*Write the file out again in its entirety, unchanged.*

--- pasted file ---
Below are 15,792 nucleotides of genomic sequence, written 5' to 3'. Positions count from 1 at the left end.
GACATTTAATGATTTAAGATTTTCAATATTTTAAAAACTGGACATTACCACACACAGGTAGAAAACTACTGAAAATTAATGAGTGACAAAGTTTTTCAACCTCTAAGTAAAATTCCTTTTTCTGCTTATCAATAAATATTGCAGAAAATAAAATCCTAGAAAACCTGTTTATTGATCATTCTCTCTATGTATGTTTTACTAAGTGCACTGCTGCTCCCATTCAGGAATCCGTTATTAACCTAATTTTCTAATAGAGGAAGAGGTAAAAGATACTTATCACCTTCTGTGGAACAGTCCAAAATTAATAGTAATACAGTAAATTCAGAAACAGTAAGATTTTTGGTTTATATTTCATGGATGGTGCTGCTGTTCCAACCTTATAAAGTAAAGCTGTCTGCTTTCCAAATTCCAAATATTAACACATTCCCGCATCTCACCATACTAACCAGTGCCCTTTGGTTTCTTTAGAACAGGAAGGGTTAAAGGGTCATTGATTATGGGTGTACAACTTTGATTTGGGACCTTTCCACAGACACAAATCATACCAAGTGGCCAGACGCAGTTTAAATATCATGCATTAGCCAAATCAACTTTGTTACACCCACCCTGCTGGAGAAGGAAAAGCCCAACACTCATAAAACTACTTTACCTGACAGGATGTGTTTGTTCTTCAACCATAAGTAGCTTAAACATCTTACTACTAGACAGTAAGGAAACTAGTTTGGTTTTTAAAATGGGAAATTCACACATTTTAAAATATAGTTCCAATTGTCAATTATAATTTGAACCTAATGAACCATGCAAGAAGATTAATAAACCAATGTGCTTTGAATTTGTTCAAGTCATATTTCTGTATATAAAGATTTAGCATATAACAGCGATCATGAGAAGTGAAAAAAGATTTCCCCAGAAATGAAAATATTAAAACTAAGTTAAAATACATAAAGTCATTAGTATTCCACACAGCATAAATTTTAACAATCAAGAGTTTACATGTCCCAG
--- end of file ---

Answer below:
Below are 15,792 nucleotides of genomic sequence, written 5' to 3'. Positions count from 1 at the left end.
GACATTTAATGATTTAAGATTTTCAATATTTTAAAAACTGGACATTACCACACACAGGTAGAAAACTACTGAAAATTAATGAGTGACAAAGTTTTTCAACCTCTAAGTAAAATTCCTTTTTCTGCTTATCAATAAATATTGCAGAAAATAAAATCCTAGAAAACCTGTTTATTGATCATTCTCTCTATGTATGTTTTACTAAGTGCACTGCTGCTCCCATTCAGGAATCCGTTATTAACCTAATTTTCTAATAGAGGAAGAGGTAAAAGATACTTATCACCTTCTGTGGAACAGTCCAAAATTAATAGTAATACAGTAAATTCAGAAACAGTAAGATTTTTGGTTTATATTTCATGGATGGTGCTGCTGTTCCAACCTTATAAAGTAAAGCTGTCTGCTTTCCAAATTCCAAATATTAACACATTCCCGCATCTCACCATACTAACCAGTGCCCTTTGGTTTCTTTAGAACAGGAAGGGTTAAAGGGTCATTGATTATGGGTGTACAACTTTGATTTGGGACCTTTCCACAGACACAAATCATACCAAGTGGCCAGACGCAGTTTAAATATCATGCATTAGCCAAATCAACTTTGTTACACCCACCCTGCTGGAGAAGGAAAAGCCCAACACTCATAAAACTACTTTACCTGACAGGATGTGTTTGTTCTTCAACCATAAGTAGCTTAAACATCTTACTACTAGACAGTAAGGAAACTAGTTTGGTTTTTAAAATGGGAAATTCACACATTTTAAAATATAGTTCCAATTGTCAATTATAATTTGAACCTAATGAACCATGCAAGAAGATTAATAAACCAATGTGCTTTGAATTTGTTCAAGTCATATTTCTGTATATAAAGATTTAGCATATAACAGCGATCATGAGAAGTGAAAAAAGATTTCCCCAGAAATGAAAATATTAAAACTAAGTTAAAATACATAAAGTCATTAGTATTCCACACAGCATAAATTTTAACAATCAAGAGTTTACATGTCCCAG